Reporters sitting with the “general” for lunch or dinner is not a new occurrence, of course.  Consider an early “embed” from the Civil war – Sylvanus Cadwallader.  Practically at Grant’s side through the great campaigns in both east and west, Cadwallader had greater access to the General than perhaps many of the military staff.   Grant, by most accounts, respected Cadwallader and granted him many privileges, including the services of military transport on occasion.   In return Cadwallader covered the war in a balanced manner.  While never betraying Grant’s confidence, Cadwallader also did not become Grant’s mouthpiece.

Years after the war, Cadwallader summed up his wartime experience in an unpublished 1896 manuscript (later edited and published by Benjamin P. Thomas).  In that manuscript, Cadwallader provided an eye-opening account of Grant on a drunken romp during the Vicksburg siege.   While some dispute the account,  the point I’d make is Cadwallader included the account in the manuscript, knowing full well the story would at best tarnish Grant’s reputation.

Now if we fast forward to McChrystal for a moment, consider Michael Hastings (Rolling Stone reporter who wrote the piece), in a similar role to Cadwallader, abbreviated though it was.   Like Cadwallader, Hastings apparently knows the General’s beverage of choice.  And Hastings was granted access to the General’s inner circle, and allowed to interact with those people at least for a while.   But unlike Cadwallader, Hastings offered his recollections of his subject without waiting.

I’ll leave the discussion of Hastings work to the pundits and journalism classrooms.  But clearly Hastings violated some of the trust offered by McChrystal (or as I suspect one of the General’s staff members).  Perhaps Cadwallader did too, but years after the fact.

I would submit that Hastings will likely get more than a cold shoulder next time he ventures onto an Army installation.  Times have changed a bit.  Had this been the 1860s, perhaps Hastings would be sent home as “a warning to his tribe” with a sign inscribed “Libeler of the Press.”

Edward Crapsey or William Swinton, anyone?

HMDB Civil War Updates – Week of June 21

A short list of entries for the first day of summer.  Typical of the seasonal nature of “marker hunting” – when the weather is good, the folks are out on the roads or in the fields looking for markers.  Twenty-three additions to the Civil War category at the Historical Marker Database this week, from sites in Connecticut, Georgia, Pennsylvania, South Carolina, Virginia, and West Virginia:

- The Ridgefield, Connecticut Veterans Memorial lists members of the community who served in the Revolution, War of 1812, Mexican War, Civil War, Spanish-American War, and World War I (simply “World War” revealing the age of the memorial).   The Civil War section covers the entire northern side of the memorial.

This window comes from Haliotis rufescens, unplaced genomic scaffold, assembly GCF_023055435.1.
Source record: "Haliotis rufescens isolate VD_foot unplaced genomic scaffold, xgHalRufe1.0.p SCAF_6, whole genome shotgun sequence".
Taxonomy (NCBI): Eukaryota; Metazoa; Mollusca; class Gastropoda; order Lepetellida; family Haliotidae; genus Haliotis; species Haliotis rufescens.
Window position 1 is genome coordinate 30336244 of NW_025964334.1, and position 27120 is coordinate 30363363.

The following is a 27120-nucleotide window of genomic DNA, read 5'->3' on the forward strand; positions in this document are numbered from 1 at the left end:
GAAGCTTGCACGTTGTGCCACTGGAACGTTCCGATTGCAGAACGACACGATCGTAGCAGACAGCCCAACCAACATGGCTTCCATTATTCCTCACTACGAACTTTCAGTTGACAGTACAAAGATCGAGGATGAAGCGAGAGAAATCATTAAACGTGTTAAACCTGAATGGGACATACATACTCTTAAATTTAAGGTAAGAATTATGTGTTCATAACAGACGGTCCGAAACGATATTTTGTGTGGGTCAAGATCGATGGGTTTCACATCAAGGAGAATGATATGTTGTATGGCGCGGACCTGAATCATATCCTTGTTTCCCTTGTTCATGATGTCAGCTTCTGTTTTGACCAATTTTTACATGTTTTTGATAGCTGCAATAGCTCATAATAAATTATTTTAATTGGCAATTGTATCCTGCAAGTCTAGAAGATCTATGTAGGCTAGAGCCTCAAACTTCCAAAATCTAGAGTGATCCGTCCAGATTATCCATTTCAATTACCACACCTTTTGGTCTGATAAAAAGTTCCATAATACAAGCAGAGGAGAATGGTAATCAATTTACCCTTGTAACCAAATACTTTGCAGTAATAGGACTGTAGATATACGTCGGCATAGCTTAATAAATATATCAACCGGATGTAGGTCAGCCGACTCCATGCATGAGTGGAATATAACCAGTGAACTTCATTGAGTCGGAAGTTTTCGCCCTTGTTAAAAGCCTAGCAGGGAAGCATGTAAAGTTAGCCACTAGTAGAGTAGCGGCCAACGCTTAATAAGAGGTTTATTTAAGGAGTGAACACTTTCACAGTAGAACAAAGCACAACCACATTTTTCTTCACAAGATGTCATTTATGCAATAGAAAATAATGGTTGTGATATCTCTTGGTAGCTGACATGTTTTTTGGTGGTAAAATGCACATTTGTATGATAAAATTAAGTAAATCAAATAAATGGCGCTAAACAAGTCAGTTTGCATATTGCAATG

- A marker in Newnan, Georgia notes the birthplace of William T. Overby, who served in Mosby’s Rangers.  Overby was one of six rangers executed in Front Royal on September 23, 1864.

- The Weatherly, Pennsylvania Civil War memorial features a soldier, armed with a sword, guarding the colors.  In front of the memorial is an 8-inch Rodman gun.

- A state marker in Waterford, Pennsylvania stands in front of the home of Colonel Strong Vincent, a hero of Little Round Top.

- Eleven entries from Sullivan’s Island, South Carolina this week, all from Fort Moultrie.  Most are along the fort’s interesting artillery display.  (Will have a “tour by markers” up shortly.)

- A state marker in Lexington, Virginia summarizes the history of Virginia Military Institute.  And for some reason, a state marker for Stonewall Jackson’s house stands outside the city.

- Two Civil War Trails markers entered this week stand in Chester Gap, on the Blue Ridge of Virginia.  The first discusses military activities in the gap throughout the war, with emphasis on actions in 1862.  The other details the actions there in July 1863 during the retreat from Gettysburg.

- Near Huntley, Virginia is a state marker discussing Albert Willis, another of Mosby’s Rangers hung by Federals during the war.

- According to local lore, soldiers met at two mills near Washington, Virginia to trade.  The Civil War trails marker there also notes the burial ground for Federal soldiers who camped there in July-August 1862.

- A Civil War Trails marker in Woodville, Virginia explains a relatively minor episode of the war.  In November 1864, as the armies maneuvered on the Mine Run Campaign, Mosby’s rangers captured Robert K. Sneden, and others, near Brandy Station.  The rangers led the captives south through Woodville on their way eventually to Andersonville, Georgia.  Sneden is noted as one of the war’s best map-makers and landscape artists.

- A new Civil War Trails marker in Wardensville, West Virginia details the wartime activity in the town, aptly called a “crossroads of war.”  The town witnessed the passing of the armies several times due to its proximity to the Shenandoah Valley.